Here's How Ford Is Making Its Cars Quieter

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Ford's test shows how much quieter a modern hybrid is than the cars of yesterday.

There was a time when occupants in cars had to shout to make themselves heard. But thanks to modern technology, design innovations, and electrified powertrains, contemporary cars are significantly quieter than their older counterparts, making car journeys more comfortable and less tiring. As part of its new "Whisper" strategy, Ford is making small refinements that make a huge difference in the overall noise reduction.

The new 2020 Ford Kuga Plug-In-Hybrid sold in Europe, for example, is one of the Blue Oval automaker's quietest cars yet. Ford examined noise-generating elements from the suspension to the door seals to help find ways to optimize the interior refinement. Adding perforations to the leather seat bolsters reduced the number of flat surfaces inside the cabin that helps to absorb noise instead of reflecting it.

Ford
Ford
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Most Extreme Brabus Creations Ever
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Likewise, the new Ford Explorer features a new dual-wall dashboard that helps reduce cabin noise levels by separating the engine compartment from the passenger cabin. "Our 'whisper strategy' is designed to make journeys as quiet as they can possibly be - from absorbing sound through perforated seats to testing that involves listening carefully to the different sound patterns created by dozens of different tires," said Glen Goold, Ford Kuga chief program engineer.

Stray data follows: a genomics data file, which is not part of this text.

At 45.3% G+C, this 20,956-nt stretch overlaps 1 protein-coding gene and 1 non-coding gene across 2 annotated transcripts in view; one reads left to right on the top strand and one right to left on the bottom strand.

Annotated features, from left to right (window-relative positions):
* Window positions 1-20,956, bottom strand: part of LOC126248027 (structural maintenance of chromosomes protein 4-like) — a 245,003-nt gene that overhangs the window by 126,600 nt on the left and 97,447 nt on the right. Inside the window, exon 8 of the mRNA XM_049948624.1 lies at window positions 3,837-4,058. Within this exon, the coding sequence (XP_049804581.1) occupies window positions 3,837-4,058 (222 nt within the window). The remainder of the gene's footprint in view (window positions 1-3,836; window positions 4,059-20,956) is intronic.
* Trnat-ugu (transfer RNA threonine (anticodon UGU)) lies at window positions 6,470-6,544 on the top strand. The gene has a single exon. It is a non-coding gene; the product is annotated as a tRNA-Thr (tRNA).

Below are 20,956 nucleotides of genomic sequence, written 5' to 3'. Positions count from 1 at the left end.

For the quietest driving experience, the Kuga Plug-In Hybrid can be driven in pure electric mode, achieving interior road noise levels of just 52 dB. Ford says this is the equivalent to gentle rainfall.

Ford
Ford

To demonstrate how much quieter new cars are, Ford conducted a unique test comparing the noise levels of the Kuga Plug-In-Hybrid with the cars of yesterday spanning several decades, including a 2000 Ford Mondeo, 1982 Ford Cortina, 1977 Ford Granada, 1970 Ford Cortina, and 1966 Ford Anglia.

The result showed that the Kuga Plug-In Hybrid's interior noise levels that are just one-quarter of those experienced by their grandparents in a 1966 Ford Anglia, with the Kuga rated at 69.3 decibels and the Anglia rated at 89.4 decibels. That's a significant difference, as a sound difference of 10 decibels can seem twice as loud.

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Ford
Ford

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